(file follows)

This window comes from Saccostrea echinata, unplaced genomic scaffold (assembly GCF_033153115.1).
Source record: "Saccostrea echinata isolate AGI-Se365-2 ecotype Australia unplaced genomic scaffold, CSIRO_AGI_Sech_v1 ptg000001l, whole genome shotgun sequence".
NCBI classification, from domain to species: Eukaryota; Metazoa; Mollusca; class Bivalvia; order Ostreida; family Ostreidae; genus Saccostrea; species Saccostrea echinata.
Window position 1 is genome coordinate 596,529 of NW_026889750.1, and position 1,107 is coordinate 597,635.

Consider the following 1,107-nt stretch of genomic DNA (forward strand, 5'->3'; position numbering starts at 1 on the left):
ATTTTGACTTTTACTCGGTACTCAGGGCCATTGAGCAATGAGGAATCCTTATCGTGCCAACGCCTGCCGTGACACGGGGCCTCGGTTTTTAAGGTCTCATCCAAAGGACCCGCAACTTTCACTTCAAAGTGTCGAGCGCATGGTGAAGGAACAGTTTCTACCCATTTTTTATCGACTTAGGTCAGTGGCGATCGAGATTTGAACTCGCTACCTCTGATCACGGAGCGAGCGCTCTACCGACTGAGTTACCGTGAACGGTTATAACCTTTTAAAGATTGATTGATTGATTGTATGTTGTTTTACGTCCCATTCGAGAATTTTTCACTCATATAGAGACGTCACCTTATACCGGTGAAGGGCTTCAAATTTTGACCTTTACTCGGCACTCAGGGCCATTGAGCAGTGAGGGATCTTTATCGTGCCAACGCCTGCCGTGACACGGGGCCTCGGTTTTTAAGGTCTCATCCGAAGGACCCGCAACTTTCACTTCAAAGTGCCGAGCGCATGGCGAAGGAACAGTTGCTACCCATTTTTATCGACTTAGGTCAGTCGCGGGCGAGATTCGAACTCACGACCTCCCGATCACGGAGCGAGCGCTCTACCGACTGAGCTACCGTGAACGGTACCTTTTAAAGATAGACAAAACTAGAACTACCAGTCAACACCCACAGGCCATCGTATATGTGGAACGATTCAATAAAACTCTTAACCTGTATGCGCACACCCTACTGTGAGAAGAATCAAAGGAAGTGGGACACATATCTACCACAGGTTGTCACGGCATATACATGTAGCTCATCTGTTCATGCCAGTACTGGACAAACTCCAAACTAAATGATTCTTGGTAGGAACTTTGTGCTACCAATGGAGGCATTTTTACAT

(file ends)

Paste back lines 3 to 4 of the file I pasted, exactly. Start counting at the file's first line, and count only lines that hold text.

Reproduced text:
NCBI classification, from domain to species: Eukaryota; Metazoa; Mollusca; class Bivalvia; order Ostreida; family Ostreidae; genus Saccostrea; species Saccostrea echinata.
Window position 1 is genome coordinate 596,529 of NW_026889750.1, and position 1,107 is coordinate 597,635.